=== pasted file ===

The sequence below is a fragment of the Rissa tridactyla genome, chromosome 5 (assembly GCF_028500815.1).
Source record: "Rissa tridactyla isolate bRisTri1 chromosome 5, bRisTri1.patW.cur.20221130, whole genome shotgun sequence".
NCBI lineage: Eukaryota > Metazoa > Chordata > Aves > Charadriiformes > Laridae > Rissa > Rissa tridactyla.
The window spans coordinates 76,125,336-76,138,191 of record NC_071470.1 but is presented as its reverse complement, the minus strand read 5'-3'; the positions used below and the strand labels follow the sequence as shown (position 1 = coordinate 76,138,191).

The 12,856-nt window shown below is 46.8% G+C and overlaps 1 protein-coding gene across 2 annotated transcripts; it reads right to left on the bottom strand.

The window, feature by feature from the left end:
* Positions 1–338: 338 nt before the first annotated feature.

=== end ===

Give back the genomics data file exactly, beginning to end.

The sequence below is a fragment of the Rissa tridactyla genome, chromosome 5 (assembly GCF_028500815.1).
Source record: "Rissa tridactyla isolate bRisTri1 chromosome 5, bRisTri1.patW.cur.20221130, whole genome shotgun sequence".
NCBI lineage: Eukaryota > Metazoa > Chordata > Aves > Charadriiformes > Laridae > Rissa > Rissa tridactyla.
The window spans coordinates 76,125,336-76,138,191 of record NC_071470.1 but is presented as its reverse complement, the minus strand read 5'-3'; the positions used below and the strand labels follow the sequence as shown (position 1 = coordinate 76,138,191).

The 12,856-nt window shown below is 46.8% G+C and overlaps 1 protein-coding gene across 2 annotated transcripts; it reads right to left on the bottom strand.

The window, feature by feature from the left end:
* Positions 1–338: 338 nt before the first annotated feature.